Hit All the Parties in Town With Masquerade Party Masks

Masquerade Party Masks
Masquerade party masks are works of art that intrigue many. Read on to know a little in detail about these facades that are hard to resist.
PartyJoys Staff
Last Updated: Mar 17, 2018
It is the mystery that lies behind the masks, that makes them a popular prop at parties. But do you ever wonder where it all started? Masquerade party masks date back to the thirteenth century to mark the celebration of festivals, weddings, and carnivals. The anonymity these masks provided to the wearer, a slight breather over stiffing rules of social conduct. Over a period of time, these masks became a medium through which the poor could mingle with the rich. It is during the renaissance period when these masks gained popularity as a part of a special dress code at balls. Sporting bright colors and bold designs, became an acceptable fashion back then, and remains so in modern times as well. Even today, the reason why many wear these masks is because they can clearly disguise their identity and play the teasing game of hide and seek from behind those facades.

History of Masquerade Masks
The history of these masks starts with the grand carnival in Italy. Known as the Carnevale di Venezia, the carnival allowed people from various classes of the society to come together, without anyone being judgmental. It became a way of stealing kisses from women and getting political information from the noblemen during the festivities. Hedonistic tone of the ancient masquerade parties was the reason why it was severely criticized. However, the incognito factor of these masks made them popular all around the world, especially during the renaissance period all over Europe.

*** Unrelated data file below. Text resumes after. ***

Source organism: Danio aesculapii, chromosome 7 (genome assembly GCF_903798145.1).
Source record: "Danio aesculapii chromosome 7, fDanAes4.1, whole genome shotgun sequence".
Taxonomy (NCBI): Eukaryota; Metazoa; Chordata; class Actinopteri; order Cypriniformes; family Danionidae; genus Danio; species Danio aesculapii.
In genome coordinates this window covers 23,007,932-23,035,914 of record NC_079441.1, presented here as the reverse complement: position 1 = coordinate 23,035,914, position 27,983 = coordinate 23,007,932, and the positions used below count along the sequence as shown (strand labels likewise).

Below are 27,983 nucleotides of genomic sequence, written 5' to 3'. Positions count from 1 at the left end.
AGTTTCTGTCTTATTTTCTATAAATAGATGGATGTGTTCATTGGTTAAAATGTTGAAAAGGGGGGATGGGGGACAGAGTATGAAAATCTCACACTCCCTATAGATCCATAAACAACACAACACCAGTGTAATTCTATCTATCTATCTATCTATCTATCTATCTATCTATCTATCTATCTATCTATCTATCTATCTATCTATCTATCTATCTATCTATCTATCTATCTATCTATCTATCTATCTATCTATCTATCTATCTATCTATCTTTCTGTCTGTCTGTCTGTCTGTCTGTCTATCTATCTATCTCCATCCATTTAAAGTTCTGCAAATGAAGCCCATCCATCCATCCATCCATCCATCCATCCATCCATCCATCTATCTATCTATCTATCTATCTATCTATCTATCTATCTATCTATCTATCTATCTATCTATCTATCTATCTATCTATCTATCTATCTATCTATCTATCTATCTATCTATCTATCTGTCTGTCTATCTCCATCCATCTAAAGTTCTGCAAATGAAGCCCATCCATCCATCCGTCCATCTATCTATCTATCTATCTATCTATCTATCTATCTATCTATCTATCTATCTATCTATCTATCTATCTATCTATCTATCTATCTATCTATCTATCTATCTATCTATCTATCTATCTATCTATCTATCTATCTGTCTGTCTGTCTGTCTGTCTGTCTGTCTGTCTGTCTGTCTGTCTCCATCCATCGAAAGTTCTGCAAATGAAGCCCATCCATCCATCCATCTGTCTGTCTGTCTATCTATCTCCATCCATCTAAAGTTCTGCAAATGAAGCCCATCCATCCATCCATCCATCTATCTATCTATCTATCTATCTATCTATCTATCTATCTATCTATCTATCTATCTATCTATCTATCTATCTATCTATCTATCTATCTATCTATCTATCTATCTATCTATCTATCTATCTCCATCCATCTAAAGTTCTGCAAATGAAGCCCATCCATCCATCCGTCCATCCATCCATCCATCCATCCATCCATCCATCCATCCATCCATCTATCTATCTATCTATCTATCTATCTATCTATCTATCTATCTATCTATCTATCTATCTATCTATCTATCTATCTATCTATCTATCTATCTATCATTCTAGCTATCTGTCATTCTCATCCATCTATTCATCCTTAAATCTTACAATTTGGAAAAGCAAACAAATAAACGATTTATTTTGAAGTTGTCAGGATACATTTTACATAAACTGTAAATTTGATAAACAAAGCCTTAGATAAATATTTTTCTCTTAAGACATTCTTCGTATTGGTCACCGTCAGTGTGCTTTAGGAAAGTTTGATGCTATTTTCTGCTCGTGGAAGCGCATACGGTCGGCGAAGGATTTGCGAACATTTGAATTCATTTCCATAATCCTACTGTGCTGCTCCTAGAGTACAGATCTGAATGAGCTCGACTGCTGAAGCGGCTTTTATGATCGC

Types of Masquerade Masks

Bauta
This is one of the traditional masquerade masks that were famously used during the carnival in olden times. This mask covers the entire face, except the eyes, which allows the wearer to see. The mask has no mouth, but instead is designed with a straight jawline that is tilted upwards. This preserves the wearer's anonymity while speaking, eating or drinking. The mask often has a fancy feathered headgear to completely conceal the wearer's identity.

Columbina
This is a very commonly worn mask in masquerade parties. A columbina covers half the face and is often decorated with bold colors of gold, silver, sequins or crystals. This mask gained popularity after an actress from the commedia dell'arte, which is a form of theater, did not want her beautiful face to be covered entirely. This mask is either held up by a baton or is tied behind the head with a ribbon.

Medico Della Peste
Translated as the plague doctor, this mask was popularized by Charles de Lorme in 16th century France, while treating plague patients. The mask has a beak as a mouth and has round circles at the eyes. This mask was worn with a black hat, black cloak, and white gloves, to imitate the doctor's style. Today, these masks are much more decorative than what they used to be in the earlier times.

Moretta
These were worn by women as it emphasized their femininity and made them look sensuous. This black mask is oval in shape and covers just the face. Decorated with glitter and crystals, this masks finished off with a veil. The wearer holds the mask in the mouth with a button that on its inside. This mask is usually made out of velvet.

Volto
A volto mask is also known as larva, which is commonly known as the white mask. The mask derives its name from the Latin word 'larva', which means the ghost. The mask covers the entire face, and has a feathered headgear, just like the bauta.

In modern times, masquerade masks are worn to enjoy the spirit of the ancient Venetian culture. These masks are a piece of art that still intrigue many. Over a period of years, these masks have undergone many changes in style. However, the motto of being an incognito remains, despite the variations in the way these masks look. So pick your favorite and hit the party for a night of mystery and enigma.
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